Oh, and nice new home, BiB.

10. Adrian - November 23, 2006

I’ll have a guess, for mainly spurious reasons:

1. my little frog (ryb is like ribbit which is the sound of a frog)
2. my little snake (kiss is like hiss which is the sound of a snake)
3. my little zebra (zhab is like zeb, probably)
4. my little pig – I guess this is correct, svin being close to swine
5. my little cuttlefish
6. my little doggie.

11. Mangonel - November 23, 2006

1. Little Woodlouse
2. Little Horny Toad
3, Little Mongoose
4. Little KGBaby
5. Little Mouth-organist
6. Little Ram

As packed full of sexual innuendo as an egg is full of meat..

12. MountPenguin - November 23, 2006

Oooh, I tried learning Russian many many years ago when the whim came over me to learn a foreign language with an exotic alphabet, but after about 45 minutes with an introductory textbook it became clear to me that it had a grammar even more fiendish than German, with which I was having extreme problems at the time. So I took up Chinese instead, which was grammatically much simpler yet infinitely more exotic, and which lead me via a complex series of events to Japan and Japanese, which is pretty much off the scale as far as rational systems of writing go.

Now circumstances are causing me to take Thai lessons, so I’m afraid I won’t be putting in any flash card orders soon. Though maybe we could pool resources and come up with an international series.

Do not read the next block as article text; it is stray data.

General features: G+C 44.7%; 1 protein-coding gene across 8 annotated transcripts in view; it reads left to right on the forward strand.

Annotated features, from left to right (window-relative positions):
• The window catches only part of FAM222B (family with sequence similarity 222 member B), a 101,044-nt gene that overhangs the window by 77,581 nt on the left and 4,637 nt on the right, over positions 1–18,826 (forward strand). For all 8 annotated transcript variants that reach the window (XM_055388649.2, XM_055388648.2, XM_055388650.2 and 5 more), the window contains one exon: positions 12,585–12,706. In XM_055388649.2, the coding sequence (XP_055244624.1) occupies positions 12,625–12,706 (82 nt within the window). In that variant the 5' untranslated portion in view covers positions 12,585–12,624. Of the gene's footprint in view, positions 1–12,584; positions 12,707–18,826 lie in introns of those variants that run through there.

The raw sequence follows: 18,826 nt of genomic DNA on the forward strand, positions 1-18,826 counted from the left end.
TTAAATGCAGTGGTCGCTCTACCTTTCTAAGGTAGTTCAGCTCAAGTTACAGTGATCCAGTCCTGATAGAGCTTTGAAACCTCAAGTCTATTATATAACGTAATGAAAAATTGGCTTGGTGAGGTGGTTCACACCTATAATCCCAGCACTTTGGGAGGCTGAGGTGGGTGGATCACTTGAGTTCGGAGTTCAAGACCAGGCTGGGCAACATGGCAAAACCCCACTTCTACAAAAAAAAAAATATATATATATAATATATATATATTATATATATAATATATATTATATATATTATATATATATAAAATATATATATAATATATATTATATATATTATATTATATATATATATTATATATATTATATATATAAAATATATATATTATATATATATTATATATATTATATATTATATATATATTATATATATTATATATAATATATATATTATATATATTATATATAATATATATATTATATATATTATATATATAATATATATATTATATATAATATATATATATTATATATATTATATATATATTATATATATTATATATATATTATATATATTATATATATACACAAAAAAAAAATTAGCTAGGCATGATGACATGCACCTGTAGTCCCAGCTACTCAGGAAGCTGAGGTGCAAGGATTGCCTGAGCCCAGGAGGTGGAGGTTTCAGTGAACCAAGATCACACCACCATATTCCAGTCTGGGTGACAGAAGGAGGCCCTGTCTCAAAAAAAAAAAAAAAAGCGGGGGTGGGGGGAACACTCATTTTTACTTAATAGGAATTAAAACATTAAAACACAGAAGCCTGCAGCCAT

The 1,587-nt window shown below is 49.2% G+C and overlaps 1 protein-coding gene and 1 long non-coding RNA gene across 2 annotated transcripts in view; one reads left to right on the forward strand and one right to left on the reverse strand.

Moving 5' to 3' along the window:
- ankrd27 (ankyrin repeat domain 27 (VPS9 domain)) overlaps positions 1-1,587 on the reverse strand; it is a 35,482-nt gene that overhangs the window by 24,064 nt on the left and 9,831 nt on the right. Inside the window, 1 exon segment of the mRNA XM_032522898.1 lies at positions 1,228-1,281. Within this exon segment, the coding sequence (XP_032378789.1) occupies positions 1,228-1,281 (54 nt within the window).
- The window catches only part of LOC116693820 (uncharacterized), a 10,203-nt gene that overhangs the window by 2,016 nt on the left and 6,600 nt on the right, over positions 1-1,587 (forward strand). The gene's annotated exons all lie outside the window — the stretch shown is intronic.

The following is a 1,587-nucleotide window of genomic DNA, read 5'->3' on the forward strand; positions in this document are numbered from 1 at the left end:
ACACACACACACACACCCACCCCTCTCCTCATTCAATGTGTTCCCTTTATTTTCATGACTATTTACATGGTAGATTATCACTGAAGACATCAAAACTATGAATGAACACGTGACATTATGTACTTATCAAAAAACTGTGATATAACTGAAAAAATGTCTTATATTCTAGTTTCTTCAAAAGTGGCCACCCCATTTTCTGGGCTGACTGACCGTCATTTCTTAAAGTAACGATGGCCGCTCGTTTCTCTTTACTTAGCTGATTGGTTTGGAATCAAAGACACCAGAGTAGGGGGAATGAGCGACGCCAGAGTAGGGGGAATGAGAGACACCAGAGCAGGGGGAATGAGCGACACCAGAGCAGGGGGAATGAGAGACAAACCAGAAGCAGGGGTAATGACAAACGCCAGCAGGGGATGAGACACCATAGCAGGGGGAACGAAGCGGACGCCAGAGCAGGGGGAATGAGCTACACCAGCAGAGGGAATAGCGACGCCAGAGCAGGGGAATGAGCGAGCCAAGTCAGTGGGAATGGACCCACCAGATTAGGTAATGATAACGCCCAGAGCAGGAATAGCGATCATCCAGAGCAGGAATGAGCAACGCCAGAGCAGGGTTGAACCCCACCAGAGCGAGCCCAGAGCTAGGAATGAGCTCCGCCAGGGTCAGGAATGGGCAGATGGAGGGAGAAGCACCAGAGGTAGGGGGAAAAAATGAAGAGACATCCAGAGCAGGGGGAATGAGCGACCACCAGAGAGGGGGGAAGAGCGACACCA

13. Mangonel - November 23, 2006

Mr MountPenguin sir, please sir, can you help us? We would like to know the Thai for ‘Fucked if I know’.

14. BiB - November 23, 2006

Working backwards… Mango, incidentally, ‘fucked if I know’ in Russian translates as ‘cock knows’, and I don’t mean rooster, if ya hear what I’m sayin’. Incidentally, your toad-guess was very good, and you’re the only person to have got it, but, alas, in the wrong place. But is there an animal called a mouth-organist?

Penguin, I am happy to go into business with you, producing terms-of-endearment flashcards. Might your lady-friend be willing to make some Japanese ones too and, by then, we should have most of the planet covered? Russian is, indeed, fiendishly complex, and I’d never have started learning it if I’d known then what I know now. Which is an utterly stupid thing to say. But it’s been worth it. Opening up another world, and it’s beautiful, beautiful, beautiful. (The language, not the world.)

Adrian, very good, and spot on with the pig. By the way, I must add that my choice of animals was quite random and dependent on them being feminine, two-syllable nouns, as only then would that cutesy ending work. So dogs, horses, ponies have only been discarded on linguistic grounds.

Leon, I was here all along! When I am diminutivised in Russian, the result is a noise which also means, by a twist of bad luck, deodorant. Very unfortunate.

Marsha, do you mean I could do a romantic train-ride up the west coast? Is that the gorgeousest bit of Scotland? Knowing the trains and the UK, it might end up costing more than a full-time chauffeur, although I have actually been, occasionally, pleasantly surprised when buying tickets for journeys that don’t involve London.